Why Sons Need Their Father’s Affection

Why do dads need to get involved with their sons on an emotional level? My father was a no-nonsense man who did not share much with me in the way of his feelings. He basically taught me how to work hard, be responsible and make my own way in life. My wife gets upset with me because I'm the same way with our son. We're at odds about this. For one thing, I don't think it's healthy for men to demonstrate affection toward each other. For another, I'm convinced that my dad's style of fathering made me tough and spurred me on to achieve more than I would have otherwise. What do you think?

We believe you need to take a second look, not only at your son, his situation, and your relationship with him, but at your own deepest feelings and needs. This may not be easy for a man of your background and temperament – a man who prides himself on his toughness and independence. Nevertheless, we think it’s critically important that you give it a try, especially if you consider yourself a Christian and are concerned about living a life that’s pleasing to the Lord.

Let’s start at the very beginning. Before addressing the parental aspects of the scenario you’ve sketched, we’d like to take a moment to turn the spotlight on your marriage. To be specific, it concerns us that you seem so unwilling to listen to the counsel of your wife. The perspective of a good and wise woman is one of the greatest assets a man can have in this life. If you love and respect your wife, you owe it to her to ask yourself whether there’s any validity in what she’s saying. Mama Bear is equipped with a sixth sense when it comes to her cubs, and if she’s picking up distress signals from your son it would be worth your while to pay attention. If you don’t, you run the risk of hurting your relationship with her as well as with your boy.

For our part, we think there’s probably a great deal of truth in her representation of the situation. It’s all well and good to talk about the importance of being strong and learning to overcome obstacles, but we’d suggest that life itself is capable of giving your son all the trouble and adversity he needs without any help from you. Your role is to get on his team and help him face the opposition with confidence. Instead of adding to the pressure, stand beside him as an encourager, comforter, cheerleader, and friend. This, after all, is the example God sets for us in His role as our Heavenly Father – as the Scripture says, “As a father pities his children, so the Lord pities those who fear Him. For He knows our frame; He remembers that we are dust” (Psalm 103:13-14).

This last point – the importance of love and compassion – is absolutely critical to effective Christian fathering. Many men don’t seem to understand how desperately their sons need their love, affection, approval, and verbal affirmation. Boys even need a certain amount of appropriate physical touch from their dads. There is a tendency among some fathers to downplay the importance of emotion, tenderness, and understanding in their interactions with their sons, We’d suggest, however, that this approach can be dangerous and potentially damaging.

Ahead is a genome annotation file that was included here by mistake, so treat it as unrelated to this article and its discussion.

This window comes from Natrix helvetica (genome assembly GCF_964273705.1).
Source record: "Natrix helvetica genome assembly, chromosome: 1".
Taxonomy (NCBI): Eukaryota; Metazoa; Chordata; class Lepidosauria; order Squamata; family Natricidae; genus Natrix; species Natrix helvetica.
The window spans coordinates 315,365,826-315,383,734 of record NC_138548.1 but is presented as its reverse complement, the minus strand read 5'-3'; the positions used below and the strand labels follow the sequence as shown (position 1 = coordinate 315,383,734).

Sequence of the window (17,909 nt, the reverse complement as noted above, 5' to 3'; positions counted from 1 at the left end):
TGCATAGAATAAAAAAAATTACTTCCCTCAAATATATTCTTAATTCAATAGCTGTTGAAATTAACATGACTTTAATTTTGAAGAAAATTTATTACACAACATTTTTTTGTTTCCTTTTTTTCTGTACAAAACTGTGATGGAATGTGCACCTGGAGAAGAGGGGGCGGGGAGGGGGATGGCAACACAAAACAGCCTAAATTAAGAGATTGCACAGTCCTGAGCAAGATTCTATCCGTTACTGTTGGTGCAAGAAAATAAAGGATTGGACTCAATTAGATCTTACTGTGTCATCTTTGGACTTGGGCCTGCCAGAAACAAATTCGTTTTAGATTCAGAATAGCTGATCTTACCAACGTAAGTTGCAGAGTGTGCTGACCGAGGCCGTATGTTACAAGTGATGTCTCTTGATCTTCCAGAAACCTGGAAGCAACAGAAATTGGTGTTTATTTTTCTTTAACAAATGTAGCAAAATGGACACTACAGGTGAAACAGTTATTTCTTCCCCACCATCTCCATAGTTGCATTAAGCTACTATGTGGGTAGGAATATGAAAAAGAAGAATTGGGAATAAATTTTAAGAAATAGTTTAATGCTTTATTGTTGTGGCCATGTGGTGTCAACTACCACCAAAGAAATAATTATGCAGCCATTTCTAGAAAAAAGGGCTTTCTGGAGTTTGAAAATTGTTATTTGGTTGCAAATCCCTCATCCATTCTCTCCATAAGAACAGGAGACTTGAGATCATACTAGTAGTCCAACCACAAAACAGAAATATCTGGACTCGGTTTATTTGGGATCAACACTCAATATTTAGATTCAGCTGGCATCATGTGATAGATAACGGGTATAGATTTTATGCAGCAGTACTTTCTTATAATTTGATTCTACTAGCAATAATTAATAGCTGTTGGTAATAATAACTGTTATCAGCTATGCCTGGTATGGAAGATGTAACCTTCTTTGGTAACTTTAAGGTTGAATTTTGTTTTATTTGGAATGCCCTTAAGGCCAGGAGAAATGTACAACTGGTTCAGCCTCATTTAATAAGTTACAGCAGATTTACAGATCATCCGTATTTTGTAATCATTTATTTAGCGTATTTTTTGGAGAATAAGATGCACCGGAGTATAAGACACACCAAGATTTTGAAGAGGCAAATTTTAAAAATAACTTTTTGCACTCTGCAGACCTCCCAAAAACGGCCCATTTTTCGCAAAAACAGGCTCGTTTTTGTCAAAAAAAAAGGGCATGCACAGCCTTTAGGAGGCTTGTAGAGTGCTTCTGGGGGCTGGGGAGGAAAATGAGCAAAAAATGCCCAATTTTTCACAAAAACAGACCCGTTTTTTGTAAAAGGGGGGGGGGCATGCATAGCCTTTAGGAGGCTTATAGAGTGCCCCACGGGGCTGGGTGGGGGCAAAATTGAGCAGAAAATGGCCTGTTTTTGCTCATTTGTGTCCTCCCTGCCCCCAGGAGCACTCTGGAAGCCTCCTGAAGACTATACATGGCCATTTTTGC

Just as destructive is the impulse to live vicariously through the younger generation – to assume and even require that a boy share all of his father’s interests and grow up to be “just like dad.” Resist that temptation with every ounce of determination you’ve got. You can communicate genuine love for your son and validate his personhood if you set him free to follow his natural bent and develop his own unique God-given talents. If he’s a born musician, don’t force him to play football. On the other hand, if he’d rather turn a wrench than crack a book, don’t expect him to become a Rhodes Scholar.

This brings us back to something we mentioned at the beginning of our answer – namely, your deepest needs and feelings. You seem to be saying, “My dad’s style of fathering was good enough for me, and it’s going to be good enough for my son too!” Isn’t this just another way of requiring your boy to be just like you? Think about it for a moment. Is that what you really want for him? Are you absolutely certain that, way down inside, you aren’t hurting – resenting your dad for his lack of tenderness and empathy? Is it possible that you’re taking out your resentment on your son by subjecting him to the same treatment? It’s a possibility well worth considering.

If you’d like to discuss this at greater length, call us. Our staff counselors would be more than happy to discuss your questions with you over the phone.


If a title is currently unavailable through Focus on the Family, we encourage you to use another retailer.

52 Things Kids Need from a Dad

The Vital Role of Fathering

National Center for Fathering

The Power of Fathers

The Husband and Father’s Role

The Involved Father

The Fatherhood Mandate


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